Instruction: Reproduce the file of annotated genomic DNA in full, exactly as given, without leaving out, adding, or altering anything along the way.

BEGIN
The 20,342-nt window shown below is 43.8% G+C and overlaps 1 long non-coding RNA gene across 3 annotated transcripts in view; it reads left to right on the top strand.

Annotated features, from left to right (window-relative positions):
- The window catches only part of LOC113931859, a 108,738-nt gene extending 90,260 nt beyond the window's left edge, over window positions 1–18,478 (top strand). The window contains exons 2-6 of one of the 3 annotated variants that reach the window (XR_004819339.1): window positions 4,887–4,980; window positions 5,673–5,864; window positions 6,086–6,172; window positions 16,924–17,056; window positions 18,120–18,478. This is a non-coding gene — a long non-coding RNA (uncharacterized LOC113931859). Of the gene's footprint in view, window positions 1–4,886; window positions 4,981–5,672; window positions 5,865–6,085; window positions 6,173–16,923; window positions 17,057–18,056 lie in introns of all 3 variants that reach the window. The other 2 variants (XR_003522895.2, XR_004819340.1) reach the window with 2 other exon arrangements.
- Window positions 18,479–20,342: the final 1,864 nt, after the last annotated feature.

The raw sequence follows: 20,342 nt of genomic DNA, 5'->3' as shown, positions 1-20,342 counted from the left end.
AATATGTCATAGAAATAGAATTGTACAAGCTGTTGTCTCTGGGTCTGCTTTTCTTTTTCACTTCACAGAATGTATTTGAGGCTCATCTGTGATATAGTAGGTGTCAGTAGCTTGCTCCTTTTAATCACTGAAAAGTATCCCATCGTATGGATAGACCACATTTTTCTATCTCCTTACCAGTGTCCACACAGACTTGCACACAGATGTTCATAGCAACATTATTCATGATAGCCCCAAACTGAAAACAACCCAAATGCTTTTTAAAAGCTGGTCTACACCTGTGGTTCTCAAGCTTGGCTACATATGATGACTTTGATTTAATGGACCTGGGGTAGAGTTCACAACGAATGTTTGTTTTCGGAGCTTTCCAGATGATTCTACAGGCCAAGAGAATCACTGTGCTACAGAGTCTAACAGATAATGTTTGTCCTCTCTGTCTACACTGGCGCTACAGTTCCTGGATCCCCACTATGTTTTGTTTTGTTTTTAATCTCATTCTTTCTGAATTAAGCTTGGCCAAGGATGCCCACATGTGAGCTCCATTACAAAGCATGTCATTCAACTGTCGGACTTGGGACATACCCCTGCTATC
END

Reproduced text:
The 20,342-nt window shown below is 43.8% G+C and overlaps 1 long non-coding RNA gene across 3 annotated transcripts in view; it reads left to right on the top strand.

Annotated features, from left to right (window-relative positions):
- The window catches only part of LOC113931859, a 108,738-nt gene extending 90,260 nt beyond the window's left edge, over window positions 1–18,478 (top strand). The window contains exons 2-6 of one of the 3 annotated variants that reach the window (XR_004819339.1): window positions 4,887–4,980; window positions 5,673–5,864; window positions 6,086–6,172; window positions 16,924–17,056; window positions 18,120–18,478. This is a non-coding gene — a long non-coding RNA (uncharacterized LOC113931859). Of the gene's footprint in view, window positions 1–4,886; window positions 4,981–5,672; window positions 5,865–6,085; window positions 6,173–16,923; window positions 17,057–18,056 lie in introns of all 3 variants that reach the window. The other 2 variants (XR_003522895.2, XR_004819340.1) reach the window with 2 other exon arrangements.
- Window positions 18,479–20,342: the final 1,864 nt, after the last annotated feature.

The raw sequence follows: 20,342 nt of genomic DNA, 5'->3' as shown, positions 1-20,342 counted from the left end.
AATATGTCATAGAAATAGAATTGTACAAGCTGTTGTCTCTGGGTCTGCTTTTCTTTTTCACTTCACAGAATGTATTTGAGGCTCATCTGTGATATAGTAGGTGTCAGTAGCTTGCTCCTTTTAATCACTGAAAAGTATCCCATCGTATGGATAGACCACATTTTTCTATCTCCTTACCAGTGTCCACACAGACTTGCACACAGATGTTCATAGCAACATTATTCATGATAGCCCCAAACTGAAAACAACCCAAATGCTTTTTAAAAGCTGGTCTACACCTGTGGTTCTCAAGCTTGGCTACATATGATGACTTTGATTTAATGGACCTGGGGTAGAGTTCACAACGAATGTTTGTTTTCGGAGCTTTCCAGATGATTCTACAGGCCAAGAGAATCACTGTGCTACAGAGTCTAACAGATAATGTTTGTCCTCTCTGTCTACACTGGCGCTACAGTTCCTGGATCCCCACTATGTTTTGTTTTGTTTTTAATCTCATTCTTTCTGAATTAAGCTTGGCCAAGGATGCCCACATGTGAGCTCCATTACAAAGCATGTCATTCAACTGTCGGACTTGGGACATACCCCTGCTATC